ryan

UNLV Football “… praying for a miracle”

Bill Simmons is a widower to the Boston Bruins. While the franchise still exists, he considers them dead to him, and thusly calls himself a widower.

Myself, I am a grieving spouse of a team on life support: UNLV Football.

By the end of this season, I am expecting to be a widow. Which puts me in a slightly better position than Mike Sanford becuase I will still have a job (although something tells me he has made more in the last three years than I have made in the last ten, but that is besides the point).

Things just got worse, I think. Instead of Jason Thomas the Second running our team we have red-shirt quarterback Travis Dixon at the helm. Normally, I would consider it good news that Hinds isn’t the QB anymore (To best understand the brief Rocky Hinds era think back to Donavan McNabb’s fourth quarter choke against the Patriots in the Super Bowl a few years ago. You know the one where he was so freaked out he was dry heaving on the center? Now imagine if your QB had that demeanor every series! That was the Rocky Hinds era.). Normally, I would be excited to get some young blood out there to realize his potential. Here’s my problem:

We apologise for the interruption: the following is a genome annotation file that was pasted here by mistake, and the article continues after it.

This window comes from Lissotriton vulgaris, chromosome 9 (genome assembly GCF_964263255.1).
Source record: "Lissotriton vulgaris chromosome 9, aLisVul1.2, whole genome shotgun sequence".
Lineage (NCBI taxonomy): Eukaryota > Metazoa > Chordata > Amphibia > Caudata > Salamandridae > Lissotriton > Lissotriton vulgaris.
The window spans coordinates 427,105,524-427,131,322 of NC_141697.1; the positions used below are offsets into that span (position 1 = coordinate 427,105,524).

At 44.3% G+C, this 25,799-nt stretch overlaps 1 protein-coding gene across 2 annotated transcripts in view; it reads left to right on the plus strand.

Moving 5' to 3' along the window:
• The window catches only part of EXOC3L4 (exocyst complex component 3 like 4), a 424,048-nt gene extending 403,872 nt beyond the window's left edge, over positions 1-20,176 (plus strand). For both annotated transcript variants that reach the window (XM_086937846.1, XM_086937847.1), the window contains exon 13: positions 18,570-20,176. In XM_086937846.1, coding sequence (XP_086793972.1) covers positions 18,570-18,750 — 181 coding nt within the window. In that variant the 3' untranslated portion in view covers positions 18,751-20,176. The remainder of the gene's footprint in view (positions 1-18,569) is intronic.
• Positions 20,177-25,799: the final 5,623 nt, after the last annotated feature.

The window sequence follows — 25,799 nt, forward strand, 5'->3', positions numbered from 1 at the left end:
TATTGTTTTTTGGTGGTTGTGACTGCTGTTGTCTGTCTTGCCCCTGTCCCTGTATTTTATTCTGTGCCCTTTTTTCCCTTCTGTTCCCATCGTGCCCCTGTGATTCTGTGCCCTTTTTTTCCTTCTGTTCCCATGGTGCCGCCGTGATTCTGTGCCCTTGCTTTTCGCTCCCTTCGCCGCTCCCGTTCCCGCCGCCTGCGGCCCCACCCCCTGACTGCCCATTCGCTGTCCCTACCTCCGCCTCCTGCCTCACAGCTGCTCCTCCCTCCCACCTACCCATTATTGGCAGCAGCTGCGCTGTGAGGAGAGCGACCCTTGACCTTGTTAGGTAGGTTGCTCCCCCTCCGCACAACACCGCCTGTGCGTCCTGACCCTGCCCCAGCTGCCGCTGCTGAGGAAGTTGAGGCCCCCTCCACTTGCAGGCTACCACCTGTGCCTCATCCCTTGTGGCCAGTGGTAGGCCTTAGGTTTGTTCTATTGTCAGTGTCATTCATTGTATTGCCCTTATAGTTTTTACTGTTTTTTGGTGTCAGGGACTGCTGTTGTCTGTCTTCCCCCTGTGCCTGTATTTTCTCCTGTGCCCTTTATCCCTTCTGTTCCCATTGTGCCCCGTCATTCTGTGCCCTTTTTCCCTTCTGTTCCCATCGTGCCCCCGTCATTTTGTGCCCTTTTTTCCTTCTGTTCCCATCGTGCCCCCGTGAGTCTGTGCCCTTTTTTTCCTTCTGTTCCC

Sanford’s job is on the line and he’s throwing a freaking red-shirt freshman as our starting QB! This like playing Texas Hold-Em, getting no cards all night, being down to only one more big-blind or two in your chip stack, seeing pocket three’s and saying, “Well this is the best I’m gonna get”, and going all in. At this point you are not expecting to win, you are praying for a miracle.

Can we please make this the advertising campaign this year,